Here is a reminder that you can learn more about a person by showing than telling: Sean earned his breakout role as Ralph Macchio's nemesis in Karate Kid III from a 2,000-person open cattle call. The year before the movie was even produced, Sean and I -- juniors in college who were home for the summer -- were sitting on the stoop of the local Pennzmart (gas station) sipping our Big Gulp equivalents of diet coke. Sean stood up and announced that he had read there would be a sequel to Karate Kid II, and that (in a huge nod to positive thinking and diligence) he was going to get the part as the kid who fights the KK. I may have left out the fact that I was double-fisting spinach and pepperoni strombolis, but not a word of this paragraph is hyperbole.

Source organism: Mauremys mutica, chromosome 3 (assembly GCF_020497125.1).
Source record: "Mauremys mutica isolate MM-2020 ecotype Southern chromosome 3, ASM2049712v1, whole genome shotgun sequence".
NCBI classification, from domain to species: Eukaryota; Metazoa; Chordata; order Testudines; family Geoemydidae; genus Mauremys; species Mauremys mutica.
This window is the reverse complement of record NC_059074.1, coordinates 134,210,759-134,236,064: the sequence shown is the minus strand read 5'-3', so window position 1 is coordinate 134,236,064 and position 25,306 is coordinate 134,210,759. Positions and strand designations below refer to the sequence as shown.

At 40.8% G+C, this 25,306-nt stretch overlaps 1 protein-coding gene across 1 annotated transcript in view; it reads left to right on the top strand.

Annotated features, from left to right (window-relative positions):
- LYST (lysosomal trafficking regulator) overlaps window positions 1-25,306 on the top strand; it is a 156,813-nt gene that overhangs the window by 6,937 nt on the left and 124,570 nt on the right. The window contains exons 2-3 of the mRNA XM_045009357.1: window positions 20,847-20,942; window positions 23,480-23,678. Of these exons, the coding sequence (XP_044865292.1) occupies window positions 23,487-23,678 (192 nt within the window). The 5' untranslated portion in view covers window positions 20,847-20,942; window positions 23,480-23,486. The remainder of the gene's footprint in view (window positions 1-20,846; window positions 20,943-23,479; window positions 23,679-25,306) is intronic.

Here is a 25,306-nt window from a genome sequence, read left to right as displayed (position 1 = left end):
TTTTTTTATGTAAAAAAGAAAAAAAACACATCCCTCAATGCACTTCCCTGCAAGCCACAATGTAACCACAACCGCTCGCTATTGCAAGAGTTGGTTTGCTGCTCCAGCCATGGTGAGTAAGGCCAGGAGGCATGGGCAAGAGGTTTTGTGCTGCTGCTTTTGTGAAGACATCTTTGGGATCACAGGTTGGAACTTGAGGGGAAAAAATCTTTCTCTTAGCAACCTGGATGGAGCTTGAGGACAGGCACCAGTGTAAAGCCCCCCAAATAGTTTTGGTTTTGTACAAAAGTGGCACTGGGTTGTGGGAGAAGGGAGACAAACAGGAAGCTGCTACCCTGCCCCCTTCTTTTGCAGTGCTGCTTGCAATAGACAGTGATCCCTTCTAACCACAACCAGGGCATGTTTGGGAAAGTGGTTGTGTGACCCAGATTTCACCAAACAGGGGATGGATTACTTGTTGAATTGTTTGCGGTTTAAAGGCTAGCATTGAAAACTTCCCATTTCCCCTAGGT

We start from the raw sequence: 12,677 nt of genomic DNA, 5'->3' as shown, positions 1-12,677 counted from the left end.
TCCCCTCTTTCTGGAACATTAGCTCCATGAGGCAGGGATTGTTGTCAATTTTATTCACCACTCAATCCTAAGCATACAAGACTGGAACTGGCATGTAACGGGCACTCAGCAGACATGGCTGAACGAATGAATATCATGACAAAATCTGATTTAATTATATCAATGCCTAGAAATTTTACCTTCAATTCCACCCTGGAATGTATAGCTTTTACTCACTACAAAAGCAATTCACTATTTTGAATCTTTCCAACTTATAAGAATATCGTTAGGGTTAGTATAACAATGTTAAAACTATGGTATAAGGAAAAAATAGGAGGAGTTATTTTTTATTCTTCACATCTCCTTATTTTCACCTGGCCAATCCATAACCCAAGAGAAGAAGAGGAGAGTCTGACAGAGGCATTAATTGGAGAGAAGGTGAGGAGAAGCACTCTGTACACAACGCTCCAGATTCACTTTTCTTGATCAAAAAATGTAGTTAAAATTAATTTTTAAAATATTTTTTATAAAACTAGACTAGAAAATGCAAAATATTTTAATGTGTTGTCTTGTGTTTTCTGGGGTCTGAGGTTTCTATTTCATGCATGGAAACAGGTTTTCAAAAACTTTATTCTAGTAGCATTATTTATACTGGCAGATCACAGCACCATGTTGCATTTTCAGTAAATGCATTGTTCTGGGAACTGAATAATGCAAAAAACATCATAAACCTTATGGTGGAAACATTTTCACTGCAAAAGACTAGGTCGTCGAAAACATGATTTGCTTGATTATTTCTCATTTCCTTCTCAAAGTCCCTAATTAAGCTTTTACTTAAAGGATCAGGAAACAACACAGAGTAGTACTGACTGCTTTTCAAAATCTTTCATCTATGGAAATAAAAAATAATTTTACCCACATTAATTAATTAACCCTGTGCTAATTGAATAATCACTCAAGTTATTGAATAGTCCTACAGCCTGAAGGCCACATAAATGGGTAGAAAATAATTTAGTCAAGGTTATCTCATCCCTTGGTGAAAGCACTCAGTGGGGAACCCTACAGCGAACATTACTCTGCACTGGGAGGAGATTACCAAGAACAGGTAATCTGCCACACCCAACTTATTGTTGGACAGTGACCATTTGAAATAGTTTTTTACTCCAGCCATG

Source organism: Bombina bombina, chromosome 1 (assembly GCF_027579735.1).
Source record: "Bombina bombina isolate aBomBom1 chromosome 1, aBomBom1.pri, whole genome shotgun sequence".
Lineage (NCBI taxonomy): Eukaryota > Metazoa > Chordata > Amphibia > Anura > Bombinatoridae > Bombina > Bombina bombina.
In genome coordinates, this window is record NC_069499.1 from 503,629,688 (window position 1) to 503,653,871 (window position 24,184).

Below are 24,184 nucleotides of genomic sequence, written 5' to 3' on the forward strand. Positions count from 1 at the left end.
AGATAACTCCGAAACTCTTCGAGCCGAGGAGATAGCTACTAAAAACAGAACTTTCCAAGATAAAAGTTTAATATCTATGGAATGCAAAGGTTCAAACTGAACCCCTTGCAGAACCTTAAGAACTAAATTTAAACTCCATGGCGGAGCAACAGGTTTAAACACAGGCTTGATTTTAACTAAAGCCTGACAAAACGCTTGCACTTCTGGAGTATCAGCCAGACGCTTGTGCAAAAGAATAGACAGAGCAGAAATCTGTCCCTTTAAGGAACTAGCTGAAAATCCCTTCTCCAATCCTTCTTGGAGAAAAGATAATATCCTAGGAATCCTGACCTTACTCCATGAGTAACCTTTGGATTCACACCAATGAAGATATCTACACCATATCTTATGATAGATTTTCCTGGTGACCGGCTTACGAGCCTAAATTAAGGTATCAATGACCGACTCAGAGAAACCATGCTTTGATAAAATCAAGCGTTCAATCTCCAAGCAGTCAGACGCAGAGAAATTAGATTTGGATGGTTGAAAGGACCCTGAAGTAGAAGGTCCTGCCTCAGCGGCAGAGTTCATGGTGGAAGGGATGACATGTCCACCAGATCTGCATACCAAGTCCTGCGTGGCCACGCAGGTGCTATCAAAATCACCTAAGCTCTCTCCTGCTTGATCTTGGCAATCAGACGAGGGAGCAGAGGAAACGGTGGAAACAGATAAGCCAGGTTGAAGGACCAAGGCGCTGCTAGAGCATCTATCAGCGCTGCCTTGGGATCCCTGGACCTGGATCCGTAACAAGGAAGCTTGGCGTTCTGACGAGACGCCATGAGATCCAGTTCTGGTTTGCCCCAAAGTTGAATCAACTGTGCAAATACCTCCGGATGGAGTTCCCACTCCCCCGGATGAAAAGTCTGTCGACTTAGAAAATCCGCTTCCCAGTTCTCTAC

Sean and the other actress, Giovanna Maimone, read the scenes aloud and brought the students' scenes to life. This was one of the favorite parts of the class for the writers. A lot of my teaching forces students to see screenwriting from the perspective of the other filmmaking artisans - directors, actors, designers, etc. - to gain insight into telling a more nuanced and cinematic screenplay.

Sean read the climactic scene from one of the writers' heavy dramas. He playfully chastised the writer and us for throwing him a cold-read curveball and said that he would have liked more time to prepare. We thought he and Giovanna were amazing in the scene and the writer was reassured that the scene was working. Sean showed up to read scenes with no preparation. And that's why it was such a giving and graceful gesture. His willingness to be not perfect in support of the writers' growth was why his favor was such a gift.

The Weekend Class (l to r): John, Bob (repeat top 20, woo hoo!), Sean, me, Sharon, Tony, Magali, Giovanna (front)